5. The Influence of Cognitive Factors on Guesses About the Meaning of English Word Groups and Phrases

    ERIC Educational Resources Information Center

    Qi, Rong-jun; Li, Feng-zhi

    2008-01-01

    During the English language learning, it is common for Chinese students to have to guess the meaning of new word groups or phrases. The guessing ability may be related to the cognitive sameness and differences between Chinese and English people. In order to validate this hypothesis, the author carried out a research by having students doing test…

  6. Children's and Adults' Judgments of the Certainty of Deductive Inferences, Inductive Inferences, and Guesses

    ERIC Educational Resources Information Center

    Pillow, Bradford H.; Pearson, RaeAnne M.; Hecht, Mary; Bremer, Amanda

    2010-01-01

    Children and adults rated their own certainty following inductive inferences, deductive inferences, and guesses. Beginning in kindergarten, participants rated deductions as more certain than weak inductions or guesses. Deductions were rated as more certain than strong inductions beginning in Grade 3, and fourth-grade children and adults…

  7. Children's Evaluation of the Certainty of Another Person's Inductive Inferences and Guesses

    ERIC Educational Resources Information Center

    Pillow, Bradford H.; Pearson, RaeAnne M.

    2012-01-01

    In three studies, 5-10-year-old children and an adult comparison group judged another's certainty in making inductive inferences and guesses. Participants observed a puppet make strong inductions, weak inductions, and guesses. Participants either had no information about the correctness of the puppet's conclusion, knew that the puppet was correct,…

  8. Computerized Classification Testing under the One-Parameter Logistic Response Model with Ability-Based Guessing

    ERIC Educational Resources Information Center

    Wang, Wen-Chung; Huang, Sheng-Yun

    2011-01-01

    The one-parameter logistic model with ability-based guessing (1PL-AG) has been recently developed to account for effect of ability on guessing behavior in multiple-choice items. In this study, the authors developed algorithms for computerized classification testing under the 1PL-AG and conducted a series of simulations to evaluate their…

  9. A Diagnostic/Prescriptive Approach to Early Identification and Its Effects on First-Grade Reading Achievement.

    ERIC Educational Resources Information Center

    Hillerich, Robert L.

    After a review was made of the literature related to early identification of reading problems, a battery of diagnostic tests was constructed of receptive and expressive language elements assumed necessary for success in reading. After pilot work and revisions, the battery (PDQ) was administered to 916 entering kindergarten pupils by their…

  10. The Diagnostic Accuracy of a New Test of Early Nonword Repetition for Differentiating Late Talking and Typically Developing Children

    ERIC Educational Resources Information Center

    Stokes, Stephanie F.; Klee, Thomas

    2009-01-01

    Purpose: To assess the diagnostic accuracy of a new Test of Early Nonword Repetition (TENR) for 2-year-old children. Method: 232 British-English-speaking children aged 27 ([plus or minus] 3) months were assessed on 3 standardized tests (receptive and expressive vocabulary and visual processing) and a novel nonword repetition (NWR) test. Parents…

  11. Children's and adults' evaluation of the certainty of deductive inferences, inductive inferences, and guesses.

    PubMed

    Pillow, Bradford H

    2002-01-01

    Two experiments investigated kindergarten through fourth-grade children's and adults' (N = 128) ability to (1) evaluate the certainty of deductive inferences, inductive inferences, and guesses; and (2) explain the origins of inferential knowledge. When judging their own cognitive state, children in first grade and older rated deductive inferences as more certain than guesses; but when judging another person's knowledge, children did not distinguish valid inferences from invalid inferences and guesses until fourth grade. By third grade, children differentiated their own deductive inferences from inductive inferences and guesses, but only adults both differentiated deductive inferences from inductive inferences and differentiated inductive inferences from guesses. Children's recognition of their own inferences may contribute to the development of knowledge about cognitive processes, scientific reasoning, and a constructivist epistemology.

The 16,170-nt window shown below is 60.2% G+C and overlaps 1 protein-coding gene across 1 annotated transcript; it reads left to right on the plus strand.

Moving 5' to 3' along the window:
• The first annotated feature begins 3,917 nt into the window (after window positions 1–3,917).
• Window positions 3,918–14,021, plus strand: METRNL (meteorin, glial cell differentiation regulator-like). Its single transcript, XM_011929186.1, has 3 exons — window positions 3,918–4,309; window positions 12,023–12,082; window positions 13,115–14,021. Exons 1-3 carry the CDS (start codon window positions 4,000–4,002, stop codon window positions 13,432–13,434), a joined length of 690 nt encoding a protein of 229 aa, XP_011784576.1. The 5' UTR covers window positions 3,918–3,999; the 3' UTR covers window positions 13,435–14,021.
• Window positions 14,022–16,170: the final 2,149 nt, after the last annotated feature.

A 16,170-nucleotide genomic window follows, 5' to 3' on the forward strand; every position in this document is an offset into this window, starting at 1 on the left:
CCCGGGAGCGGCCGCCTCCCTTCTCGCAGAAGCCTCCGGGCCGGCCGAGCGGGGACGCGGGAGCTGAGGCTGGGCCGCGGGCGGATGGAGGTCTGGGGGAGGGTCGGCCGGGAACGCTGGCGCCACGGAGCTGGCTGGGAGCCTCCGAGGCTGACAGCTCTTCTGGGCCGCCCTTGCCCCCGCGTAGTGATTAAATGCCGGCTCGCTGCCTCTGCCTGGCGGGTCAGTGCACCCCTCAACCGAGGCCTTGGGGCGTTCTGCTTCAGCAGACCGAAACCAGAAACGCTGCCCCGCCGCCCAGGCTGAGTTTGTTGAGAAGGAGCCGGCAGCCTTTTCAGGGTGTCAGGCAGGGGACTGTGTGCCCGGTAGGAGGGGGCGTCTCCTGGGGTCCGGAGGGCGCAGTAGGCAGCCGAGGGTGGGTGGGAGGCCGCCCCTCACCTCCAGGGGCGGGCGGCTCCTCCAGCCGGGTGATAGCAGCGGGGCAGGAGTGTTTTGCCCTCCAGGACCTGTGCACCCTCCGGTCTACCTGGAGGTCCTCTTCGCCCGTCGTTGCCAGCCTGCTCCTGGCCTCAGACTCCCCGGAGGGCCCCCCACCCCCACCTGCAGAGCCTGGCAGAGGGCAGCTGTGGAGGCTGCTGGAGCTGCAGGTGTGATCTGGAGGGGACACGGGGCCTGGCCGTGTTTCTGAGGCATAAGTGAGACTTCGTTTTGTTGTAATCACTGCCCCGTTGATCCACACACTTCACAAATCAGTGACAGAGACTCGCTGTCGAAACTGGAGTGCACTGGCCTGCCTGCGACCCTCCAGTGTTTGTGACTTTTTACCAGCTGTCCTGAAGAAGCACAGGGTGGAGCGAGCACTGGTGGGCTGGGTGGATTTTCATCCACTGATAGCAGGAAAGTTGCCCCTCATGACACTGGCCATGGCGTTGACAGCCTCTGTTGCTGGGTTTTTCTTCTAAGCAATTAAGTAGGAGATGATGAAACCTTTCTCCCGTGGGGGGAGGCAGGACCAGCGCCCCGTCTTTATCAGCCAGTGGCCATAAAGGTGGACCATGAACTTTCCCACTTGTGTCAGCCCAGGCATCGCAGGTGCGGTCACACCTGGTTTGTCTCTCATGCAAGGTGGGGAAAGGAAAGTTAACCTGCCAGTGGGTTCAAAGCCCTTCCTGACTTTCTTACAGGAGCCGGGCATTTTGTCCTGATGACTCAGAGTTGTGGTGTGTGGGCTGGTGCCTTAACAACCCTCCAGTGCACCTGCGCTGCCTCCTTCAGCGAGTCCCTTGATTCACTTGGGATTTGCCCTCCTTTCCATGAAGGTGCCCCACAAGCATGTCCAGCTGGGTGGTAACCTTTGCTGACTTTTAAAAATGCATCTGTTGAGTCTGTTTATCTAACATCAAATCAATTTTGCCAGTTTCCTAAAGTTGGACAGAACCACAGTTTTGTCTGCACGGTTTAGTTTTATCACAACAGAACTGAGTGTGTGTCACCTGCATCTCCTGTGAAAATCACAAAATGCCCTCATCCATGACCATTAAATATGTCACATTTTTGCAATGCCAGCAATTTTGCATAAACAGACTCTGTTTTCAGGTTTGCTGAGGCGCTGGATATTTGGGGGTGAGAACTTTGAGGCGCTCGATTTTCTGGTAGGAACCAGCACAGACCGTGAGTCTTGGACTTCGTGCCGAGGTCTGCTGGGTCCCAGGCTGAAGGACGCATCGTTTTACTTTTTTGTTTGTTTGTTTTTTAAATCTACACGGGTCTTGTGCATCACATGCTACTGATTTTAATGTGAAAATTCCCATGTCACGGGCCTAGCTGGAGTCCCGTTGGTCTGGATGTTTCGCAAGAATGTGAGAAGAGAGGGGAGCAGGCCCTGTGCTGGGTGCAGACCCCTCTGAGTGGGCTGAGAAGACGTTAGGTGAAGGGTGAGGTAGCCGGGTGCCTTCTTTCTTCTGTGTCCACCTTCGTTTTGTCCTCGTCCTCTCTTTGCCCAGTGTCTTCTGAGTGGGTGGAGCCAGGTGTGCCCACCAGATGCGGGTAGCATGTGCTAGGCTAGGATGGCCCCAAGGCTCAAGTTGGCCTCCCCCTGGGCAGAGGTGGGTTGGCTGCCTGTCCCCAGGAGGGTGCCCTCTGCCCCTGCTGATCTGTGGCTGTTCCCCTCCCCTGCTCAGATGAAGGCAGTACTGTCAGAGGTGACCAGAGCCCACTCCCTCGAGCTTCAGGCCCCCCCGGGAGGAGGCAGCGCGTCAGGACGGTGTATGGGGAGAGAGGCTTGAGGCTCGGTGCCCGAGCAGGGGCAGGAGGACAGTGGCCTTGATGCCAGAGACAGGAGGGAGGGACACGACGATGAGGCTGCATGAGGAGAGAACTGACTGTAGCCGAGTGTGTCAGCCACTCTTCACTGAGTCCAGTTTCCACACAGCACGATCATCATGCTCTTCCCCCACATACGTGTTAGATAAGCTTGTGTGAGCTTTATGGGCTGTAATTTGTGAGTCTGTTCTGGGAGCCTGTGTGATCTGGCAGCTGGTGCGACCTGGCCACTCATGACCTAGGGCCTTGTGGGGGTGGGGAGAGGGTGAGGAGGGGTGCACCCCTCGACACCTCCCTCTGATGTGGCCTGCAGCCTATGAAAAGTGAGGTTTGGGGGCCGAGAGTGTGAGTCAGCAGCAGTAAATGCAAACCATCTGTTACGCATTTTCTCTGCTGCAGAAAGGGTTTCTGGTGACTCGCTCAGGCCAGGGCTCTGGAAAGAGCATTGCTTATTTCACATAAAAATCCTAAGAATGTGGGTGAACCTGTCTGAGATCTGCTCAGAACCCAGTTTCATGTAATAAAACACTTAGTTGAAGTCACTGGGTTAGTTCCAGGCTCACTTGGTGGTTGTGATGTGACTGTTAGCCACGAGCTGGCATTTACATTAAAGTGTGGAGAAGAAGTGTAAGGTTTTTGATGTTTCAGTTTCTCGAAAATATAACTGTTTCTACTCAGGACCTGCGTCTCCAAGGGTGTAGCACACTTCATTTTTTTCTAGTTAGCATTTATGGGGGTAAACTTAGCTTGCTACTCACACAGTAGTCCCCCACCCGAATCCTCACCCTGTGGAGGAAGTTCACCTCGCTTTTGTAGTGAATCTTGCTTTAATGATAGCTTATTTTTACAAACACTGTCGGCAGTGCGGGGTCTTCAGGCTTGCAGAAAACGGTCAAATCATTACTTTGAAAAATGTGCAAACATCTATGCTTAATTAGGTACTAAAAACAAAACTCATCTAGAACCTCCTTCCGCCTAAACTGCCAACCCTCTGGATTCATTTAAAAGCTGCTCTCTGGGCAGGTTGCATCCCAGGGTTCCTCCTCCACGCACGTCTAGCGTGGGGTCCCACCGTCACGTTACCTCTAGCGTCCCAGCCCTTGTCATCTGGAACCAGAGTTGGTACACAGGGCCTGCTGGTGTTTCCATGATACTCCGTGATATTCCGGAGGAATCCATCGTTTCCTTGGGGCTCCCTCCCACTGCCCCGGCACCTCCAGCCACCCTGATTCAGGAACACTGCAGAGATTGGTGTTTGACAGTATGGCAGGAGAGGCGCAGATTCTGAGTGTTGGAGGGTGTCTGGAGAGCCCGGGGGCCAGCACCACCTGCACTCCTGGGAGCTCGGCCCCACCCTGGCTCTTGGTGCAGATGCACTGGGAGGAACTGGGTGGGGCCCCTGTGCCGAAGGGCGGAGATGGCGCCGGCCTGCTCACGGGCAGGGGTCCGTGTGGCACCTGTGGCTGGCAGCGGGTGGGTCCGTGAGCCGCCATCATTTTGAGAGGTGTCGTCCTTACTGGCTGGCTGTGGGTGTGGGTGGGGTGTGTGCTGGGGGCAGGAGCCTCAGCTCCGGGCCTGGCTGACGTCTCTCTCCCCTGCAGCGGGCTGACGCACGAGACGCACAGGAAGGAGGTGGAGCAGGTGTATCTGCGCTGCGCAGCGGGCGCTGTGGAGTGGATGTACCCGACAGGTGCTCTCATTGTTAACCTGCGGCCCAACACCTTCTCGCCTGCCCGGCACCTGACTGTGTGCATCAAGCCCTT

12. Interferon stimulated genes as peripheral diagnostic markers of early pregnancy in sheep: a critical assessment.

    PubMed

    Mauffré, V; Grimard, B; Eozenou, C; Inghels, S; Silva, L; Giraud-Delville, C; Capo, D; Sandra, O; Constant, F

    2016-11-01

    We investigated the diagnostic reliability of pregnancy detection using changes in interferon stimulated gene (ISG) messenger RNA (mRNA) levels in circulating immune cells in ewes. Two different groups of ewes (an experimental group, experiment 1 and a farm group, experiment 2) were oestrus-synchronized and blood sampled on day 14 (D0=day of insemination in control animals, experiment 1) and day 15 (experiment 2). Real-time PCR were performed to evaluate the abundance of different ISG mRNAs. In the experimental group, peripheral blood mononuclear cells of 29 ewes born and bred in experimental facilities were isolated using a Percoll gradient method. Gene expression for Chemokine (C-X-C motif) ligand 10 (CXCL10), Myxovirus (influenza virus) resistance 1 (MX1) and Signal transducer and activator of transcription 1 (STAT1) mRNA were, respectively, 8.3-fold, 6.1-fold and 2.7-fold higher (P0.10) in CXCL10, STAT1, MX1, Myxovirus (influenza virus) resistance 2 (MX2) and ISG15 ubiquitin-like modifier (ISG15) mRNA expression were found between pregnant and non-pregnant ewes. The ROC curves and the hierarchical classification generated from the real-time PCR data failed to discriminate between pregnant and non-pregnant animals. In this group of animals, our results show a strong variability in ISG expression patterns: 17% of animals identified as non-pregnant by the five tests were in fact pregnant, only 52% of pregnant animals had at least two positive results (two genes above threshold), whereas up to five positive results (five genes above threshold) were needed to avoid misclassification. In conclusion, this study illustrates the high variability in ISG expression levels in immune circulating cells during early pregnancy and, therefore, highlights the limits of using ISG expression levels in blood samples, collected on PAXgene® tubes on farms, for early pregnancy detection in sheep.